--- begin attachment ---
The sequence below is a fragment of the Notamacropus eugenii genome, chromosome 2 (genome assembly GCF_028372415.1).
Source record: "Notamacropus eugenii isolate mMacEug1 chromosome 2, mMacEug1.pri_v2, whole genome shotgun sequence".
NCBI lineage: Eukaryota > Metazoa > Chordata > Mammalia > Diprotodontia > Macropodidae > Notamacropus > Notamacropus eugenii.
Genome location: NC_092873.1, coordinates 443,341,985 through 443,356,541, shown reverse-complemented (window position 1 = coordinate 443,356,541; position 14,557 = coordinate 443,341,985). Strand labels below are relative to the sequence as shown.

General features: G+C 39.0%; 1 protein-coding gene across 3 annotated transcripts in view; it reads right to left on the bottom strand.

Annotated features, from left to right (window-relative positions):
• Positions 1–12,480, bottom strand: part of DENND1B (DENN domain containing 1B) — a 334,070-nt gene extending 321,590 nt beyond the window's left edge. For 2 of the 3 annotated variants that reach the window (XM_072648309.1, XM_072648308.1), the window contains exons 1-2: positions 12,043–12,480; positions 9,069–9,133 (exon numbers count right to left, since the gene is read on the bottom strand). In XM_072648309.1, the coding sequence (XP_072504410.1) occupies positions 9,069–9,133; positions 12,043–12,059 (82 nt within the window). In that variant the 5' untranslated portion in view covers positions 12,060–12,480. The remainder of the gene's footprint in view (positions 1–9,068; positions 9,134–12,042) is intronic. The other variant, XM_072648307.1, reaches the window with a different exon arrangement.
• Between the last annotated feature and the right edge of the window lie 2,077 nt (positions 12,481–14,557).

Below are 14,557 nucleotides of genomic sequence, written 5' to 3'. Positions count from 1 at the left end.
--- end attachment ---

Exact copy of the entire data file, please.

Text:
The sequence below is a fragment of the Notamacropus eugenii genome, chromosome 2 (genome assembly GCF_028372415.1).
Source record: "Notamacropus eugenii isolate mMacEug1 chromosome 2, mMacEug1.pri_v2, whole genome shotgun sequence".
NCBI lineage: Eukaryota > Metazoa > Chordata > Mammalia > Diprotodontia > Macropodidae > Notamacropus > Notamacropus eugenii.
Genome location: NC_092873.1, coordinates 443,341,985 through 443,356,541, shown reverse-complemented (window position 1 = coordinate 443,356,541; position 14,557 = coordinate 443,341,985). Strand labels below are relative to the sequence as shown.

General features: G+C 39.0%; 1 protein-coding gene across 3 annotated transcripts in view; it reads right to left on the bottom strand.

Annotated features, from left to right (window-relative positions):
• Positions 1–12,480, bottom strand: part of DENND1B (DENN domain containing 1B) — a 334,070-nt gene extending 321,590 nt beyond the window's left edge. For 2 of the 3 annotated variants that reach the window (XM_072648309.1, XM_072648308.1), the window contains exons 1-2: positions 12,043–12,480; positions 9,069–9,133 (exon numbers count right to left, since the gene is read on the bottom strand). In XM_072648309.1, the coding sequence (XP_072504410.1) occupies positions 9,069–9,133; positions 12,043–12,059 (82 nt within the window). In that variant the 5' untranslated portion in view covers positions 12,060–12,480. The remainder of the gene's footprint in view (positions 1–9,068; positions 9,134–12,042) is intronic. The other variant, XM_072648307.1, reaches the window with a different exon arrangement.
• Between the last annotated feature and the right edge of the window lie 2,077 nt (positions 12,481–14,557).

Below are 14,557 nucleotides of genomic sequence, written 5' to 3'. Positions count from 1 at the left end.